Iran President’s World Cup Trip Put at Risk
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The head of the Simon Wiesenthal Center sent an open letter to Chancellor Merkel of Germany urging her to bar the Iranian president from attending the World Cup.
Rabbi Marvin Hier, who founded the international Jewish organization in 1977 and currently serves as its dean, sent the letter on behalf of the center’s 400,000 members on Monday.
“President Ahmadinejad has denied the Holocaust and called for the obliteration of the state of Israel,” Rabbi Hier wrote. “It is inconceivable that a head of state who advocates those policies would be received at a world sporting event by the same country where the Nuremberg Laws were proclaimed and where Adolf Hitler first enunciated his policies that led to the ‘Final Solution.'”
Mr. Ahmadinejad reportedly told the Iranian soccer team on Saturday that if it advances to the second round of the World Cup, he will try to join it in Germany. The Iranians will play Mexico in Nuremberg on June 11, near the stadium where Hitler hosted Nazi rallies.
Because he is a head of state, Mr. Ahmadinejad does not need a visa to enter Germany. Although Mrs. Merkel has said it is “intolerable for any German government when the Iranian president questions the right of Israel’s existence,” no German official has taken steps to forbid Mr. Ahmadinejad from attending.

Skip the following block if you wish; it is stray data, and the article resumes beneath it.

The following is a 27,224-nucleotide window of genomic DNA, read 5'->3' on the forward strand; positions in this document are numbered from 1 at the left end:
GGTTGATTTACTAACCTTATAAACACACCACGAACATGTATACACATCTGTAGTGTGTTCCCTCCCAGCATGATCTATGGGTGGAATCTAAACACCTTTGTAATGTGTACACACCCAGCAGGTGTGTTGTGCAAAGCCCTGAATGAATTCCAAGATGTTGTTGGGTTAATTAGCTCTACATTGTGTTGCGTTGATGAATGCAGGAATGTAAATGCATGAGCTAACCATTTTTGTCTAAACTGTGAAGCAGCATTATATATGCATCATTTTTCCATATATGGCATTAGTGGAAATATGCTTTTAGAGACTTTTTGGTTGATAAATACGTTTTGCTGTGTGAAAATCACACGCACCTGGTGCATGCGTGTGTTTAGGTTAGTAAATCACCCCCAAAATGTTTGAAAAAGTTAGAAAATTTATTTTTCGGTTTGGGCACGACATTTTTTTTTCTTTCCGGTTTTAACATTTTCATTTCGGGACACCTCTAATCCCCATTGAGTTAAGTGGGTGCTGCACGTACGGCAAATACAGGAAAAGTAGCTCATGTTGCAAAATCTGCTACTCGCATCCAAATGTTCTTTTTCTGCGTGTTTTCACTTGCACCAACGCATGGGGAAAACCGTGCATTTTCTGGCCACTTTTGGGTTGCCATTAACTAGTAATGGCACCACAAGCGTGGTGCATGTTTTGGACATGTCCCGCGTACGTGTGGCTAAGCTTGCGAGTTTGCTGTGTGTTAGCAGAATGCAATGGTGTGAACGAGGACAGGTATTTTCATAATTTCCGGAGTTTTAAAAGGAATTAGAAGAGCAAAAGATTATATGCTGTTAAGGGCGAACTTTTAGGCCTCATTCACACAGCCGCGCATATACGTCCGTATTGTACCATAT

The German interior minister, Wolfgang Schauble, said last month that Mr. Ahmadinejad “can certainly come to the World Cup,” adding that Germany wants to be “good hosts.” Mr. Schauble’s deputy, however, said, “Some people are more welcome than others.”
The Iranian president has spoken about “the myth they call the massacre of the Jews,” saying he does not accept the “claim” that “during World War II, Hitler burned millions of Jews and put them in concentration camps.”
A German law prohibiting Holocaust denial may be enough to block Mr. Ahmadinejad’s arrival – an Israeli lawyer in Germany has asked the federal prosecutor there to issue an international arrest warrant – but because the president’s comments were made abroad, Germany may not have jurisdiction to prosecute.
In his letter, Rabbi Hier wrote that Mr. Ahmadinejad’s presence at the World Cup “would desecrate the memory of the millions murdered in the gas chambers and contradict the very foundation upon which the post-war Federal Republic of Germany was built.”
“If President Ahmadinejad pays no penalty for his antisemitism, Holocaust denial and genocidal threats against the State of Israel, then we legitimize his message by allowing him to sit in the VIP section of the World Cup before a viewing audience of billions,” Rabbi Hier wrote.